Given that this was the merge of three months’ out-of-tree work, it’s
not entirely surprising that there were some hiccups, and indeed we
spent some time
diagnosing and fixing
a 1000-fold slowdown in
Touch wood, all seems mostly well, except that Jan Moringen reported
that, when building without the
:sb-unicode feature (and hence
having a Lisp with 8-bit characters) one of the printer consistency
tests was resulting in an error.
Tracking this down was fun; it in fact had nothing in particular to do with the commit that first showed the symptom, but had been lying latent for a while and had simply never shown up in automated testing. I’ve expressed my admiration for the Common Lisp standard before, and I’ll do it again: both as a user of the language and as an implementor, I think the Common Lisp standard is a well-executed document. But that doesn’t stop it from having problems, and this is a neat one:
When a line break is inserted by any type of conditional newline, any blanks that immediately precede the conditional newline are omitted from the output and indentation is introduced at the beginning of the next line.
For the graphic standard characters, the character itself is always used for printing in #\ notation---even if the character also has a name.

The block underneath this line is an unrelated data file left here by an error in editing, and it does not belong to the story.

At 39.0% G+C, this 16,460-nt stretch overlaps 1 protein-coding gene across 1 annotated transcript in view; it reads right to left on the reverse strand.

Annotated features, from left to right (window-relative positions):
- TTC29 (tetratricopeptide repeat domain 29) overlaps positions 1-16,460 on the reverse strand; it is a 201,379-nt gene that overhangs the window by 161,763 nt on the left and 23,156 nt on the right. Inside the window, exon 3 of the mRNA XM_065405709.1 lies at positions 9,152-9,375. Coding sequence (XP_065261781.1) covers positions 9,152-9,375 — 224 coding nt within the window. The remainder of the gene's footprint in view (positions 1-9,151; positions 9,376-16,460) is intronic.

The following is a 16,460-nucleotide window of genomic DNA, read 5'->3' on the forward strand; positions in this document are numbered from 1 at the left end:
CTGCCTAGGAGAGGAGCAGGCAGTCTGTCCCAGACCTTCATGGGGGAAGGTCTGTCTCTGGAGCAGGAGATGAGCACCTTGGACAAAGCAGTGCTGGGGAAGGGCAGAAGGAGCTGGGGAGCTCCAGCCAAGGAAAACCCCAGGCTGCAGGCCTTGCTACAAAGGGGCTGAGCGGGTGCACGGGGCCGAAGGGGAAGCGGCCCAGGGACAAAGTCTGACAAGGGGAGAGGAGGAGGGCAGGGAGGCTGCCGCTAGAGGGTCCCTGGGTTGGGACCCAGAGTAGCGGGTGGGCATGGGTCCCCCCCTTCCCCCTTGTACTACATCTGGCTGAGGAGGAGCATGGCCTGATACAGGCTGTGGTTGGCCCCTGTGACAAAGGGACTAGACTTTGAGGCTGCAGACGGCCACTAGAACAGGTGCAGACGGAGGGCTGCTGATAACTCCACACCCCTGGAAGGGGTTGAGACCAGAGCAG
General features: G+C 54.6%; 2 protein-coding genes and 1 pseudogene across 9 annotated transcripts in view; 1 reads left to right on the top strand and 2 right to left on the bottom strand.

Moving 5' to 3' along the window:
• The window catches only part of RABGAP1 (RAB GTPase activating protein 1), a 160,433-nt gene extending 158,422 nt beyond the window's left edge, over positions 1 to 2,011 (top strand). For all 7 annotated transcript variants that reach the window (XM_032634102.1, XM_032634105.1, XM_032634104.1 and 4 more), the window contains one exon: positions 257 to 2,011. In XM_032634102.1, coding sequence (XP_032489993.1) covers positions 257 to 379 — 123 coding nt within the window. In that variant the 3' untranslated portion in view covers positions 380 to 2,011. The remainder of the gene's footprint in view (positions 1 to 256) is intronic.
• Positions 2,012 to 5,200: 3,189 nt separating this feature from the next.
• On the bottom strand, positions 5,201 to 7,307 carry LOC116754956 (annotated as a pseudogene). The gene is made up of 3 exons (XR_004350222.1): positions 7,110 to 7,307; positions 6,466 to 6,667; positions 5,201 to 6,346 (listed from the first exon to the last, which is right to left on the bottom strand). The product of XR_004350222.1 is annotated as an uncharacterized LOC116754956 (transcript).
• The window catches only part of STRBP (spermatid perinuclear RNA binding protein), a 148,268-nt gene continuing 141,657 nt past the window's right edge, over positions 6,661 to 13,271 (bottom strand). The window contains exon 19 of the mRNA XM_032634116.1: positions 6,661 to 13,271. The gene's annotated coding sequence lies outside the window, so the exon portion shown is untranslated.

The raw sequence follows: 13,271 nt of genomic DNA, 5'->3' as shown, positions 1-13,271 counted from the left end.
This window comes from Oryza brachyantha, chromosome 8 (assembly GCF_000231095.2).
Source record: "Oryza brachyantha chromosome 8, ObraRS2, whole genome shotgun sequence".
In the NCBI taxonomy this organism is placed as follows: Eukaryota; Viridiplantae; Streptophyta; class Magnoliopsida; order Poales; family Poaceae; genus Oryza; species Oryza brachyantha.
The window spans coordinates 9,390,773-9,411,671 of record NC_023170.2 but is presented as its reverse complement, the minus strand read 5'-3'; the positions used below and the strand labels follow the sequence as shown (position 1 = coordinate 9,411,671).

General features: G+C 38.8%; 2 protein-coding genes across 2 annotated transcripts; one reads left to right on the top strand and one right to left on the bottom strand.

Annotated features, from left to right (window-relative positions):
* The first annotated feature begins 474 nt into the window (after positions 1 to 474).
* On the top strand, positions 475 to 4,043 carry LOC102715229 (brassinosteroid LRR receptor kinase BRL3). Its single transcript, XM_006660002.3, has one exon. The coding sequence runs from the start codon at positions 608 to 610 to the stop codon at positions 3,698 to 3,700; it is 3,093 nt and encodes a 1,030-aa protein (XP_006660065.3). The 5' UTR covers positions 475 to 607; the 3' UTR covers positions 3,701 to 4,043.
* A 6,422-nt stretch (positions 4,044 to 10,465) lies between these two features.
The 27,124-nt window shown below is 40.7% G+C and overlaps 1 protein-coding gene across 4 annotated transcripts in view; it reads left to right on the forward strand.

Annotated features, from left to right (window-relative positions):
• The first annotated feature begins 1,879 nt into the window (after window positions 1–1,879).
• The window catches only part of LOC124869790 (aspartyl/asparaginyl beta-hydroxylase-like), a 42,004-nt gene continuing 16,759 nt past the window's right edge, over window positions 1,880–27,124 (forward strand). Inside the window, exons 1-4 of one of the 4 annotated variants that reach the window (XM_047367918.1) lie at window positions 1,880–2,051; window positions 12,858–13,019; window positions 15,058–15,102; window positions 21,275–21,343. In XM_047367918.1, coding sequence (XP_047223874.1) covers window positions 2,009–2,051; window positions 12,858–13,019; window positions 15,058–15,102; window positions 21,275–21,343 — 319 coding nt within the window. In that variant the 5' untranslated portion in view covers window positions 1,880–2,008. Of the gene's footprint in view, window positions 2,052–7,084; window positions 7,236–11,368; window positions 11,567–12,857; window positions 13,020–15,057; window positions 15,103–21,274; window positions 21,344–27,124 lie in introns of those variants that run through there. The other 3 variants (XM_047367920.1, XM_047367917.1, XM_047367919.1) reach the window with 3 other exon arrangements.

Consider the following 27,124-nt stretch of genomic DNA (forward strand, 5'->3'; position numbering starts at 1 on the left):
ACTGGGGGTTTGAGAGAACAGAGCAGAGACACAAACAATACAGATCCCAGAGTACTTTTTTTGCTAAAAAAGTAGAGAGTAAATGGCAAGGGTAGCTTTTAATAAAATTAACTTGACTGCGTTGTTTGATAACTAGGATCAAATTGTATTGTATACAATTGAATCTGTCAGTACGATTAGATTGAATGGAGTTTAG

(from CLHS 220.127.116.11)
Space is defined to be graphic.
What do these three requirements together imply? Imagine printing the
(#\a #\b #\c #\Space #\d #\e #\f) with a right-margin of 17:
(write-to-string '(#\a #\b #\c #\Space #\d #\e #\f) :pretty t :right-margin 17) ; => "(#\\a #\\b #\\c #\\ ; #\\d #\\e #\\f)"
#\Space character is defined to be graphic; therefore, it must
#\ rather than
#\Space; if it happens to be printed just
before a conditional newline (such as, for example, generated by using
to print a list), the pretty-printer will helpfully remove the space
character that has just been printed before inserting the newline.
This means that a
#\Space character, printed at or near the right
margin, will be read back as a
It’s interesting to see what other implementations do.
CLISP 2.49 in its default mode always prints
-ansi mode it prints
#\ but preserves the space
even before a conditional newline. CCL
1.10 similarly preserves the space; there’s an explicit check in
output-line-and-setup-for-next for an “escaped” space (and a comment
that acknowledges that this is a heuristic that can be wrong in the
other direction). I’m not sure what the best fix for this is; it’s
fairly clear that the requirements on the printer aren’t totally
consistent. For SBCL, I have merged a one-line change that makes the
printer print using character names even for graphic characters, if
printer control variable is true; it may not be ideal that print/read
round-tripping was broken in the normal case, but in the case where
it’s explicitly been asked for it is clearly wrong.